HUMANISING THE VAMPIRE
Humanists must have great difficulty believing in vampires like Count Dracula. We think too easily of the fanged, cloaked figure warded off by the sight and touch of holy water or a crucifix. As we don’t believe in God, the demonic vampire falls by the wayside too. This is a shame, and based on a false premise. We can learn a lot from Dracula and his modern descendants.
Bram Stoker got his inspiration from a real life monster, Vlad Dracul, The Impaler, a Hungarian tyrant who impaled his victims on long stakes, that ran through the victims from thigh to shoulder, while they slowly died in unspeakable agony. It was akin to the worst forms of crucifixion. Vlad was a sadist with a sick sense of humour. When some visiting ambassadors from a nearby state declined to doff their hats to him in deference, he had the hats nailed to their heads to save them ever having to remove them again.
Dracula, his near namesake seems pale by comparison. I was raised on the films, which were scary and atmospheric in their own right, but also funny. Bella Lugosi, sitting in a lonely gothic castle, with a single dinner guest, hears wolves howling outside and smiles to his hapless would-be victim. "Listen to them, my children of the night. What music they make." Christopher Lee barely spoke in his films; he just stared, red eyed, and filled with lust and sexual chemistry; his victims invariably female, virginal. His deaths became more spectacular each time, a stake, a fall through ice into moving water, impaled on a broken cartwheel; always to return.
The original novel scared me for being so much more atmospheric; there was the sense of fear among the Transylanian peasants; Renfield, madly eating all manner of insects whilst awaiting his master; the plagues of rats; Dracula’s powers going beyond merely bringing his murder victims back to life; and even more sexual chemistry than the films ever dared. Brian Aldiss believed Stoker was writing a parable not on Christianity conquering evil, but on syphilis, which Stoker himself suffered from. Dracula is an archetypal story, bordering on myth even when we know it to be pure fiction of a high order. The dilemma of the vampire having to be killed by one s/he loves is terrifying. Imagine having to kill your own wife or husband to save the lives of others.
Essentially, Dracula is a story of Christian faith triumphing over evil, but it need not be seen merely as that. In the parody film, Dance Of The Vampires, Alfie Bass plays a different sort of vampire; faced with a cross bearing vampire-slayer he smiles and says in Bronx Yiddish accent; "Boy, have you got the wrong Vampire." The question should be asked, why does the Vampire have to be a Christianity based Satanist? In Love at First Bite, another satire, Dracula comes to the present day to find his intended victim sucking his neck; "What’s this? He yells. "She’s biting me."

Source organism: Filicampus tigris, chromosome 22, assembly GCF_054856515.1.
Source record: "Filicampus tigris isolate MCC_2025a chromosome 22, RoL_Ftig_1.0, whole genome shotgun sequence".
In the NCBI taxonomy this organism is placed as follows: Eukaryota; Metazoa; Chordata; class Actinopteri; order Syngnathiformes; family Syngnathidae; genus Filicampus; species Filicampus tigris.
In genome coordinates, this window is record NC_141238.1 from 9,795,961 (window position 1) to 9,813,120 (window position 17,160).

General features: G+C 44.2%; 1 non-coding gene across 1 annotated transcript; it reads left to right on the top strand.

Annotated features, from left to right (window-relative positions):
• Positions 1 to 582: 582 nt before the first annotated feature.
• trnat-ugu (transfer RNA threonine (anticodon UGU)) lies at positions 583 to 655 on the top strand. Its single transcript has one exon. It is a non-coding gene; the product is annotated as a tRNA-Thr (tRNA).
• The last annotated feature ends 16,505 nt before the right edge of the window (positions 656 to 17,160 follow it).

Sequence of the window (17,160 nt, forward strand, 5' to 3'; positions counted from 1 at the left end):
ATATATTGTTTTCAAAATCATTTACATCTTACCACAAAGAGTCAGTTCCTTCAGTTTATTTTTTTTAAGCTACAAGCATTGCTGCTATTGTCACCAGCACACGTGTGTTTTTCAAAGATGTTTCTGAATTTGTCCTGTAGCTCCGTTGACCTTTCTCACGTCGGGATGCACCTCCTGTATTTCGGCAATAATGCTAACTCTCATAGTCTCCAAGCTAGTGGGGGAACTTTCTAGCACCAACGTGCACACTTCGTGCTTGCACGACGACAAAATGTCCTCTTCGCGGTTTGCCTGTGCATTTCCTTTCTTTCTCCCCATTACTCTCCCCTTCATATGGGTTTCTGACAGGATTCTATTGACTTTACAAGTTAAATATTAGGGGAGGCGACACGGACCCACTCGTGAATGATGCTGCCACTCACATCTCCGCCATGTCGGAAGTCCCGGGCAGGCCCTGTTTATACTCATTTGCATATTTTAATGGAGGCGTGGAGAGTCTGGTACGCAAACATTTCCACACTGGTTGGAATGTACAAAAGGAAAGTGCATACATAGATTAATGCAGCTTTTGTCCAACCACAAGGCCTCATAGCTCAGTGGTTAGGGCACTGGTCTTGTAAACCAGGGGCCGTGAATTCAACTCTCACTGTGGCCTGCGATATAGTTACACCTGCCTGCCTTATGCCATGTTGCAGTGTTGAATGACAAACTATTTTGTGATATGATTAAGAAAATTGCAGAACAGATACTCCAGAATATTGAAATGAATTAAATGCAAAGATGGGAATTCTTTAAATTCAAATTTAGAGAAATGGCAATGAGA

Dracula has been Humanised; we find modern authors want to know more of his origins, and his inner feelings. Even Stoker had a brief insight into his tortured lonely soul when Lucy Harker, a rescued victim, was hypnotised. She saw the Vampire’s regret for the pain that comes of eternal immortality. Dracula wants death.
One of the cleverest revisions of the old, seemingly played out legend occurs in a Doctor Who story of all places; In the Sylvester McCoy story The Curse Of Fenric, the vampires (called Haemovores) are warded off by faith, but not just by Christian faith; any kind of faith. A Russian soldier (the story is set in WW2) wards them off through his faith in The Russian revolution; an essentially secular and atheistic (but not necessarily Humanistic) one; while a Christian Vicar fails
to have faith in them, because his faith is shaken by the thought of God allowing English bombs to fall on German cities and kill German children, and he dies horribly at the vampire’s touch.
Anne Rice, the greatest Vampire writer since Stoker, goes much further. In Interview With The Vampire she creates Louis; the Louisiana swampland vampire who laments for his lost Humanity, and seeks only love and understanding. Louis tells his interviewer (a young reporter with a dream of becoming a vampire himself) that the Christian cross, and garlic, and holy water can do no harm to his kind at all; such myths are sheer nonsense. Here is suddenly a vampire for the secular age, we realise. Louis seeks out the Eastern European vampires he has read of, only to find them little more than shambling zombies. Anne Rice is clearly and deliberately making her monsters very different to their 19th century ancestors. Louis wants in many ways to retain his lost humanity. He tries existing only on rat blood, which can sustain him, and yet leaves him feeling empty. He gradually comes to accept the necessity of killing his former kind. Louis also longs for the art and social luxuries of his former life (he was a wealthy plantation owner at the height of the slave trade), and when he meets the decadent Parisian aesthetic vampires, he believes he has found his new home, but he is doomed to rejection even there. The Vampire becomes a creature of unhappiness, and despair. The stories capture the horror of sensing your own loss of humanity. Interestingly, her books, often written in the first person by the vampires themselves, have become popular with the terminally ill, and AIDS patients who find her look at life from the point of view of the living dead as exquisitely poignant. The vampire story, the legend of the undead, makes us come to terms with the fact that we are human, and even grateful for our Humanity. Rice’s vampires are there for the secular age. We have our own children of the night. .
© Copyright. Arthur Chappell
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